I’ve edited the epic, unreleased, 3-part, 3/2/81, Cleveland performance into a continuous, instrumental event that includes the relevant passage from space. (“China Doll” and drums broke up the performance.) This was the first “Playin’” of the year.

 A longish, spicy, instrumental edit of  “Supplication” is the encore. I’d hoped to weave it into the “Playin’” sequence, but it didn’t work. Still, a logical pairing with “Playin’."

Half-hour, mp3 mix zipped up here

  • Playin’ in the Band (3-parts + space instrumental edit) (23:35)
  • Supplication (instrumental edit) (4:50)

Cover image: Detail of Nora Hilgart-Griff photograph

Grateful Dead Shortlist: Uptown ’81 Jams (Chicago, Feb. 26-28)

This mix curates improvisational material from the Dead’s first shows of 1981, at the Uptown Theatre in Chicago. The band and the mix are crackling.

I’ve edited large swaths of the music into instrumental versions. One reason is Garcia’s exceptionally weird, small voice. The other is that I like to make instrumental edits for every era/year. 

Instrumental edits eliminate the distractions of song-tightness and vocal quality altogether, leaving only the pure playing. As an improv-head, listening to vocal-free Dead has made me an advocate of nearly every year in the band’s history. 

The band certainly played a lot of exciting and surprising minutes of music at the Uptown Theatre in February 1981. I’d never heard these performances, but Jesse Jarnow’s @bourgwick show-by-blow account persuaded me to baste in them on their 40th anniversaries and to pay particular attention to the material on this mix.

The first set includes unedited vocal performances, plus one big, stand-alone jam. The second set is all-instrumental, except for “Not Fade Away” and “The Other One.”

2h20m mp3 mix zipped up here (dates included in song title tags)

Set One (65 minutes):

  • China Cat Sunflower > I Know You Rider
  • Bird Song
  • Truckin’
  • Jam
  • Let It Grow >
  • Deal

Set Two (75 minutes):

  • Scarlet Begonias (instr. edit) >
  • Fire on the Mountain (instr. edit) >
  • Estimated Prophet Intro & Jam >
  • Eyes of the World (instr. edit)
  • Drums > Space > 
  • Quiet Improvisation >
  • Not Fade Away >
  • Wharf Rat (instr. edit)
  • Terrapin Station (instr. edit) >
  • Jam
  • Quiet Improvisation >
  • The Other One

Cover artist: unknown

Grateful Dead: Supplication Jam 1985-1986

From Spring 1985 to Spring 1986, the Supplication jam was set free. Without the complications of Lazy Lightning or the need to land the jam at the Supplication vocals, the band enjoyed themselves thoroughly. The missing melodies crop up and here and there, as part of the jammy fabric. 

This mix compiles the period’s eight full-blown performances, which are individually and collectively an outstanding demonstration of 1980s Dead. 

I’ve used fades rather than attempting fake segues, because the band worked hard at landing or crashing the jam into all sorts of songs – Promised Land, Esau, Might as Well, Let It Grow, Don’t Need Love, Playin’ Jam. 

Those songs are beyond the scope of this mix (except Playin' Jam!), but I’ve left in the interesting transitions and faded them just before the next song bursts into full existence.

43-minute, 8-track, mp3 mix zipped up here (all dates included in tags)

Grateful Dead: Formerly The Warlocks (1981-1985)

This mix attempts to find a good setting for the early ‘80s rarities “Dark Star,” “St. Stephen,” “That’s It for The Other One,” and “The Eleven” jam. I decided to flesh it out with other songs that featured in the band’s 1969 sets, with one outlier. 

The earliest track is December 1981 and the latest November 1985. During this period, the band played “Dark Star” twice (’81 and ’84), “St. Stephen” three times (October ’83), “Cryptical Envelopment” five times (1985), and an “Eleven” jam once. Some performances were slipshod, and most are in shows that aren’t particularly great in whole.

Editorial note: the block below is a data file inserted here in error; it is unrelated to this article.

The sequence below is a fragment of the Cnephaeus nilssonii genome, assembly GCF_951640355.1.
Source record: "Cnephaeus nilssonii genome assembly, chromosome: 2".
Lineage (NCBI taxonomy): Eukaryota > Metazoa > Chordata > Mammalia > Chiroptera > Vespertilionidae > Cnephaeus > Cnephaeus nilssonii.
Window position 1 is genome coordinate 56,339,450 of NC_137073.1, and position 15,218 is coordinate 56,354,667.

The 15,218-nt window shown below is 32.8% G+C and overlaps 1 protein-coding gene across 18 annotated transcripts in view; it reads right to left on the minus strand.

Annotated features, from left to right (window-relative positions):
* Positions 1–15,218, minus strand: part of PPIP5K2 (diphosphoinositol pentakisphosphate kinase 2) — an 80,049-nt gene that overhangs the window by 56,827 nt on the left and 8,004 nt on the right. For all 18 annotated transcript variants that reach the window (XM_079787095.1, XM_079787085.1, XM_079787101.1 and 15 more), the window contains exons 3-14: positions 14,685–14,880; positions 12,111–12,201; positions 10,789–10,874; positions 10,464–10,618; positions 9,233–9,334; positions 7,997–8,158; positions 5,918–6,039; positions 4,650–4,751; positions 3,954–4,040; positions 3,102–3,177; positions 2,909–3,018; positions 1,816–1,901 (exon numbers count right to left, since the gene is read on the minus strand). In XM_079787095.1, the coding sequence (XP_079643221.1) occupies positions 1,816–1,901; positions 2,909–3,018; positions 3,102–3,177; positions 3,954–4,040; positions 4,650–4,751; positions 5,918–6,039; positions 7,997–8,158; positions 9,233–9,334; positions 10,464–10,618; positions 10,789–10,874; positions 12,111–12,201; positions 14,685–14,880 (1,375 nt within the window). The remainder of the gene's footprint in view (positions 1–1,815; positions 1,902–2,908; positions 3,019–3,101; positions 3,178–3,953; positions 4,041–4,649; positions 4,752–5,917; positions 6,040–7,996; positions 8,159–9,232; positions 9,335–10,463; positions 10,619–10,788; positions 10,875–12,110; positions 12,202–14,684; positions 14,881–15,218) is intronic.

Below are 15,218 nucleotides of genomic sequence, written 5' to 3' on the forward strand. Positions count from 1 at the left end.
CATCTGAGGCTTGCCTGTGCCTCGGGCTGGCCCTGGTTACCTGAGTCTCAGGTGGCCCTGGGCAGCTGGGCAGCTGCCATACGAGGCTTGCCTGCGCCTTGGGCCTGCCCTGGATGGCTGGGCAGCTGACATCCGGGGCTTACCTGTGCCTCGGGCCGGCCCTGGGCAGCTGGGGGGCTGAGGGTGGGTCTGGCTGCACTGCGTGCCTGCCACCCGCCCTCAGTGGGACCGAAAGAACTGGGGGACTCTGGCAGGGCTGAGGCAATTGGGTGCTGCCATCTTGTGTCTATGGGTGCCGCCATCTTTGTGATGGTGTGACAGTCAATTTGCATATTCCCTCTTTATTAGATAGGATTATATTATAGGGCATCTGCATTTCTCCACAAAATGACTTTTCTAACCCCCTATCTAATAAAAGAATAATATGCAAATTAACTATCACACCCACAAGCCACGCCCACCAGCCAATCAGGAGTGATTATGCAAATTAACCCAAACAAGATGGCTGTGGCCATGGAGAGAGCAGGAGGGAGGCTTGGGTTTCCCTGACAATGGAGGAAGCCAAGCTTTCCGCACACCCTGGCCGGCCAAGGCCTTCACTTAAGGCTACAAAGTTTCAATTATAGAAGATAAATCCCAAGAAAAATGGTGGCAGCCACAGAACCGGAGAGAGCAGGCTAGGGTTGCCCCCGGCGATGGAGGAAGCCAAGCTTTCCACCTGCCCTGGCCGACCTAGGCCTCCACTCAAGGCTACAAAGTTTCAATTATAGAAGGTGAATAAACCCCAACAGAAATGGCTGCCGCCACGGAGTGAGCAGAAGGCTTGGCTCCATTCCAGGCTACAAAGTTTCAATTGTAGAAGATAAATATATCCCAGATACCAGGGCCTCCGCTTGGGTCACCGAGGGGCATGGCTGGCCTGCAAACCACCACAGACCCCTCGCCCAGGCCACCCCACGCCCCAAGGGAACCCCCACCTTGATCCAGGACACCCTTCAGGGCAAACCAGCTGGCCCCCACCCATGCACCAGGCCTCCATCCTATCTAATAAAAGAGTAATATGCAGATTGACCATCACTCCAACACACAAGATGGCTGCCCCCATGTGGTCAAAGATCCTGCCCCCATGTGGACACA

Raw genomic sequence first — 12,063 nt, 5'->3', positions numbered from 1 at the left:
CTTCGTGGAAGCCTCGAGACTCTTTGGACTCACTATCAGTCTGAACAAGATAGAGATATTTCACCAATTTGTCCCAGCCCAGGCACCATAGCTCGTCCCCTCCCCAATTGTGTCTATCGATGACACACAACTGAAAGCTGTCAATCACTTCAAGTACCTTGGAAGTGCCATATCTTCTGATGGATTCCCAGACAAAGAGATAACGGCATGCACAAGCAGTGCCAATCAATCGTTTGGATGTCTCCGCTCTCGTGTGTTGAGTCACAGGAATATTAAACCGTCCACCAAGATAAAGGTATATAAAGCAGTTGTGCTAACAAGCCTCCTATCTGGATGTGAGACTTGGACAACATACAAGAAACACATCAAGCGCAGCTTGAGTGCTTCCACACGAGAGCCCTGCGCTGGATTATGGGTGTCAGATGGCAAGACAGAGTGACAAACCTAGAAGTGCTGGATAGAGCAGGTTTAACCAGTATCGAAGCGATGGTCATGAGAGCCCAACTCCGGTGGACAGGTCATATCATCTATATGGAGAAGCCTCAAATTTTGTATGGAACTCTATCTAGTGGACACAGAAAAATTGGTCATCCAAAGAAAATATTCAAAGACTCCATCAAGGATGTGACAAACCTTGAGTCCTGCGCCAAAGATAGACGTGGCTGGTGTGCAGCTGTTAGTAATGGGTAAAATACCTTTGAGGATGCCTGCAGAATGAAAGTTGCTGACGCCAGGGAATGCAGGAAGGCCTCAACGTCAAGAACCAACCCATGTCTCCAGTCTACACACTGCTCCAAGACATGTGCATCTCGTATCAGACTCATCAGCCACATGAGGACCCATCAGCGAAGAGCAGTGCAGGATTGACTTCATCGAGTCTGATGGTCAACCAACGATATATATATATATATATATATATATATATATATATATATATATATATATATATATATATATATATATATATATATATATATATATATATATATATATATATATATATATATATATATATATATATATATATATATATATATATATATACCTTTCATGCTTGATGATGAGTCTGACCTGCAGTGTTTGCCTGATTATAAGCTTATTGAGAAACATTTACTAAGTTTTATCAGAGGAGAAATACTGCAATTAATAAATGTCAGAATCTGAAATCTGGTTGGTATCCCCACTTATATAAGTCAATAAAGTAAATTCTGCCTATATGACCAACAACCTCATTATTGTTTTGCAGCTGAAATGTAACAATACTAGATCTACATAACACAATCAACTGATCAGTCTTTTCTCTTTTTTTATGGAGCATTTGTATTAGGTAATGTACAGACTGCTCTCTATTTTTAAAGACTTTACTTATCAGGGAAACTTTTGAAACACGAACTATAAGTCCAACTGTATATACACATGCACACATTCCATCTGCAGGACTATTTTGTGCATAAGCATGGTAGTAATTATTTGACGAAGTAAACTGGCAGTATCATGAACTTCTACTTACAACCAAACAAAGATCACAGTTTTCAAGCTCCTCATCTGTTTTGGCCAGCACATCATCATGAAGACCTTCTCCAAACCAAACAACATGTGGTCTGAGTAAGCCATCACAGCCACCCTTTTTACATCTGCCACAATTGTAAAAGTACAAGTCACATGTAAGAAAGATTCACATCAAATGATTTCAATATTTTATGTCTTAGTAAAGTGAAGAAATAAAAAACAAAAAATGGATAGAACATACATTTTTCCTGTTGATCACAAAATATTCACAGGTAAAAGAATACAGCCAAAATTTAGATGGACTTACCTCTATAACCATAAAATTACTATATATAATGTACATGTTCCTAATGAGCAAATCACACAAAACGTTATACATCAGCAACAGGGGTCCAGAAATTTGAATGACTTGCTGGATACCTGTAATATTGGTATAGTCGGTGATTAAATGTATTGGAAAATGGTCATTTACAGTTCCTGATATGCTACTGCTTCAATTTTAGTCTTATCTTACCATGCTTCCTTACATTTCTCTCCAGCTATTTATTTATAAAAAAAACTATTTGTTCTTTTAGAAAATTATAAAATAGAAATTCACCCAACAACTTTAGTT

Nonetheless, there is plenty to love in the music and in joining the audience as it responds to the sudden appearances of these rare, loved songs.

The mix combines soundboard, matrix, and audience tapes – whatever version of my pick I thought put the performance across. Sequencing does an okay job of gently shifting you among the various ambiances. Some parts of the sequence offered nice opportunities for fake segues. (In the song list, below, “>” indicates a real, as-performed segue.)

Many thanks to twitter Deadheads and Heady Versions users for providing great leads on some of the supporting songs. Several of these selections have been released or have appeared on previous SYF mixes.

The mp3 files are tagged with date and source tape info for each track. 

But don’t worry about those details now. Just imagine that this was a legendary, early ‘80s second set, click download, and strap yourself in.

2-hour mp3 mixtape zipped up here

  • Cold Rain and Snow
  • Dancin’ in the Street
  • Jam >
  • Not Fade Away
  • Dark Star
  • The Eleven Jam
  • That’s It for the Other One >
  • Comes a Time >
  • That’s It for the Other One
  • Jam >
  • St. Stephen
  • Dark Star
  • Space >
  • Morning Dew
  • It’s All Over Now, Baby Blue

Artwork by L.B. Cole.

Brent Mydland (Featuring The Grateful Dead)

Possibly the best way to enjoy the compositions that Brent Mydland wrote and sang for The Grateful Dead is all by themselves. Pretend the band joined a solo artist to provide backing for a mid-80s album of his songs. An extended, soulful ride on an emotional rollercoaster. 

I didn’t struggle too hard picking versions, since there are lots of good ones for most songs. Some are released. 

68-minute mp3 mix zipped up here

  • Just a Little Light (3/26/90)
  • Far from Me (7/12/89)
  • Easy to Love You (3/22/90)
  • Never Trust a Woman (10/16/89)
  • Tons of Steel (4/8/85)
  • Revolutionary Hamstrung Blues (3/27/86)
  • Don’t Need Love (11/5/85)
  • Gentlemen, Start Your Engines (7/31/88)
  • Maybe You Know (4/20/83)
  • Blow Away (3/26/90)
  • We Can Run (9/29/89)
  • I Will Take You Home (6/88)

I think this includes every song Mydland wrote or co-wrote - and sang.

Caveat: "Far from Me" and "Easy to Love You" somehow got switched in the running order. The emotional energy works much better Easy > Far. I recommend you swap 'em.